Another key player for the Rays offensively this season, is leadoff man Desmond Jennings. Desmond Jennings will be 27 years old for all of 2014, and he will be expected to take that next step forward, to meet the expectations that made him the Rays top prospect when he was down on the farm for them. Throughout his four year major league career, Desmond Jennings has shown five tool ability, and has added a significant number to the Rays win total the past two seasons, but he has yet to have that breakout season. Jennings fits the prototype for an ideal leadoff man, as he has posted good walk percentages and has 73 steals in 91 career attempts. A breakout season at the top of the Rays order for Jennings, could play a huge role in helping their chances as an American League World Series contender.
Further stability at the top of the order for the Rays, will come from late season acquisition in 2013, David Dejesus. He is a 34 year old who will play left field for the Rays, and provides a veteran presence with a little pop from the 2 hole in the Rays lineup. More stability can be found in the middle of the Rays order with second basemen Ben Zobrist and first basemen James Loney. Ben Zobrist consistently is one of the most underrated players in baseball, as he annually ranks among the league leaders in walks, hits for power and plays good defense at 2nd base. The Rays also have defensive specialists at catcher with Ryan Hanigan, and shortstop with Yunel Escobar. Both of these players have offensive talent, but their defense is more notable part of their games, as they round out the bottom of the Rays' order. The Rays have two options at designated hitter right now, with some power, in left handed Matt Joyce and switch hitter, Wilson Betemit. Ultimately, the combination of young players and veterans in the Rays batting order, creates a nice mix, that should allow them to score plenty of runs, while playing good defense behind their pitching staff.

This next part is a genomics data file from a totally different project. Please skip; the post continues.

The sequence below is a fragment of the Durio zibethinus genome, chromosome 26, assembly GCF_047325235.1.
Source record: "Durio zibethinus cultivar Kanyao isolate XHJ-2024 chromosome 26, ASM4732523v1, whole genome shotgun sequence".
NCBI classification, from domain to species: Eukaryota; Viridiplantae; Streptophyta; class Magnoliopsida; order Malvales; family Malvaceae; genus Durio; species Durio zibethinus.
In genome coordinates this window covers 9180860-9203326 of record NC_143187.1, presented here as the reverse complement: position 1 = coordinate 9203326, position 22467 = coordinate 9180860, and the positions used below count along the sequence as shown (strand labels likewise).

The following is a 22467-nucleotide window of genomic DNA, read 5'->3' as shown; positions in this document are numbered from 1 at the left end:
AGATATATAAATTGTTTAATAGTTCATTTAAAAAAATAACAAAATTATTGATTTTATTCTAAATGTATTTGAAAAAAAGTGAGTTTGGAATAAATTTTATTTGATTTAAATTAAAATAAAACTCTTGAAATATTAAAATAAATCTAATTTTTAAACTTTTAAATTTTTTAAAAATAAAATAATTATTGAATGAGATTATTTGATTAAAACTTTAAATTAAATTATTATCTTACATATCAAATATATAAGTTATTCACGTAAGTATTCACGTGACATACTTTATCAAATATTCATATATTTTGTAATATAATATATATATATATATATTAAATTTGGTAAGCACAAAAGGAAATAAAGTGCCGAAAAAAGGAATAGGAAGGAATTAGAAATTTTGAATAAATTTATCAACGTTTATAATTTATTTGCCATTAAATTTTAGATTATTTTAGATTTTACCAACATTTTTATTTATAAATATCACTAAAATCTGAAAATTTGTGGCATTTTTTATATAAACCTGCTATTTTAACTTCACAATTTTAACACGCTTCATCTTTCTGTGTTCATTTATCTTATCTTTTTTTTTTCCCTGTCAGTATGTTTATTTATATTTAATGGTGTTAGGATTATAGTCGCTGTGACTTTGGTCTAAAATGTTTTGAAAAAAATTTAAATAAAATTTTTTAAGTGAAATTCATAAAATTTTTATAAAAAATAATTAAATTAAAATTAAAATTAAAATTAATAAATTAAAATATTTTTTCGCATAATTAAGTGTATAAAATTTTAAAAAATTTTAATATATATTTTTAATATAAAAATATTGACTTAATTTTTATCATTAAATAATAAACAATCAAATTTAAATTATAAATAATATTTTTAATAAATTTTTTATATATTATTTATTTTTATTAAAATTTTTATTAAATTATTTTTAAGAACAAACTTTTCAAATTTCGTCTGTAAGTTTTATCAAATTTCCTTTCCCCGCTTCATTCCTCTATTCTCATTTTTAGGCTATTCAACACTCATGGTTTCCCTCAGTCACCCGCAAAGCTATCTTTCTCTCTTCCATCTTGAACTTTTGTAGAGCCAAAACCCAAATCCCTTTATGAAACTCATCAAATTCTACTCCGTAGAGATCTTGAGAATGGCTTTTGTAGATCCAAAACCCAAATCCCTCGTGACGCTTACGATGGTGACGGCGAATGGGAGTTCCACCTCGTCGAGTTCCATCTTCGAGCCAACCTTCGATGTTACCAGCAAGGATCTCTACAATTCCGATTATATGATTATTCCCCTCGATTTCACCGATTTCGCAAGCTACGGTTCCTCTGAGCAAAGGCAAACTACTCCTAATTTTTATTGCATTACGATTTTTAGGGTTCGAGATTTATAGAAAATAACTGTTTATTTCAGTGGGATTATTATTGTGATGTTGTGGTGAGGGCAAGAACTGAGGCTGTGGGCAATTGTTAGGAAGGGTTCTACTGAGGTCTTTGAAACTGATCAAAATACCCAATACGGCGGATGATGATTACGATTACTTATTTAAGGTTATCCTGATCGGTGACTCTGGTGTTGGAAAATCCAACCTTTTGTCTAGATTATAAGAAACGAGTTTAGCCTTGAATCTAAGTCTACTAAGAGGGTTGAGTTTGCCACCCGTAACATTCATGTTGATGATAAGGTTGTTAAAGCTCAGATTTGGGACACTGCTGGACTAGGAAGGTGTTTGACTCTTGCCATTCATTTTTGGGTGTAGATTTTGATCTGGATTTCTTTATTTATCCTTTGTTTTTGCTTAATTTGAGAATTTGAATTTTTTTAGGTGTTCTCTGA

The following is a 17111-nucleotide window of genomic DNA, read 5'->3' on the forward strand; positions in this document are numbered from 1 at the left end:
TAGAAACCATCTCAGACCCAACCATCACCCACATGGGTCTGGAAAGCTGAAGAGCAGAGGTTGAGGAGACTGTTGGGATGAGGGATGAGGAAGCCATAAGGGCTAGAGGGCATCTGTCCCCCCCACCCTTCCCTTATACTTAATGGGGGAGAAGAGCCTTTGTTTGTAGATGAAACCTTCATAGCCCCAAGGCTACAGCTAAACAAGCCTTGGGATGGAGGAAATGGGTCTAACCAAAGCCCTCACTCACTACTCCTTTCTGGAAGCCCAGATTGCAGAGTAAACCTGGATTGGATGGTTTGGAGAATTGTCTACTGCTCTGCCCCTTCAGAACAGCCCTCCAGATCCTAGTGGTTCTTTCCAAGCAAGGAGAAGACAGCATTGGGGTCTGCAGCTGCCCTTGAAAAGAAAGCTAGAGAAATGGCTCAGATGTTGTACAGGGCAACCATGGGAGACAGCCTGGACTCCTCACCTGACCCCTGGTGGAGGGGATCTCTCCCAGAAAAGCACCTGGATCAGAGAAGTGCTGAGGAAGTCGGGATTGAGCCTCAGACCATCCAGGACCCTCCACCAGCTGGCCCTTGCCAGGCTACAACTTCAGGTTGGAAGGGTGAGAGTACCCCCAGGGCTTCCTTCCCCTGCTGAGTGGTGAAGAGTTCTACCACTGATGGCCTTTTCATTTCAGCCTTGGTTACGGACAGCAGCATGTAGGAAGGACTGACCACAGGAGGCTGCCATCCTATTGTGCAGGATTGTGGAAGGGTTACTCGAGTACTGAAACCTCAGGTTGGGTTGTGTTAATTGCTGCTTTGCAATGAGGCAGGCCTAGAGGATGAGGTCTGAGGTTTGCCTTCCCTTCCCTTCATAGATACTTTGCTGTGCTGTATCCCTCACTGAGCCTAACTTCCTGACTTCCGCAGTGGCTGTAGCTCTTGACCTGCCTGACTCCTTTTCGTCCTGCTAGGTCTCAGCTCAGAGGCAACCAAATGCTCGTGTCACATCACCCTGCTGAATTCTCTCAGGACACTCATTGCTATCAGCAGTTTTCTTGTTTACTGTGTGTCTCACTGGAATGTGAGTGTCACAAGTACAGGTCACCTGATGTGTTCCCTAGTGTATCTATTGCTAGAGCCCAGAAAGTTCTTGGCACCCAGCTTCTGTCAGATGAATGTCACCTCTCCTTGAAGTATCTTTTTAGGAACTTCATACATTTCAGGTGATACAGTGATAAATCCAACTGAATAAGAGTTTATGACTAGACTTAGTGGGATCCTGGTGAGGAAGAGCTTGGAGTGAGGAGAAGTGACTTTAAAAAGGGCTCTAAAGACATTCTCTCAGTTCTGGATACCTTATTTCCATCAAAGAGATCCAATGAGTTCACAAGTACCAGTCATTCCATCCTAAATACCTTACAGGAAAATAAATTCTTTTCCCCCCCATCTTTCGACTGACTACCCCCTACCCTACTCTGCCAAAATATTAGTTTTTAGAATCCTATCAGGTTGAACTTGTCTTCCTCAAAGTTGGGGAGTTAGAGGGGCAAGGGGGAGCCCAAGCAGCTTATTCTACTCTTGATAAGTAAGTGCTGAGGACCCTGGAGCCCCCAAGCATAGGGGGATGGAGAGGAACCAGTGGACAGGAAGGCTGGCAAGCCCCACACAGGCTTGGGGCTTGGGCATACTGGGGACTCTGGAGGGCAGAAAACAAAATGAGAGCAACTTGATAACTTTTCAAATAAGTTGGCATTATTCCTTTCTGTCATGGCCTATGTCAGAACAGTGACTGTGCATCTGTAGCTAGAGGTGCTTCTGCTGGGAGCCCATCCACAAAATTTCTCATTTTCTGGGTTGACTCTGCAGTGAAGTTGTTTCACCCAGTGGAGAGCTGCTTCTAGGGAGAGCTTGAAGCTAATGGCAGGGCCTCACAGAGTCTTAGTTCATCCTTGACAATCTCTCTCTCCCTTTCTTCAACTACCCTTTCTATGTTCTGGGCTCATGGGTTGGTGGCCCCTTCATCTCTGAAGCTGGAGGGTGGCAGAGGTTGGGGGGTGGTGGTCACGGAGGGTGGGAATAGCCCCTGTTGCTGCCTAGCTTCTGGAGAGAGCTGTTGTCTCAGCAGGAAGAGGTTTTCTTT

The Pitching Staff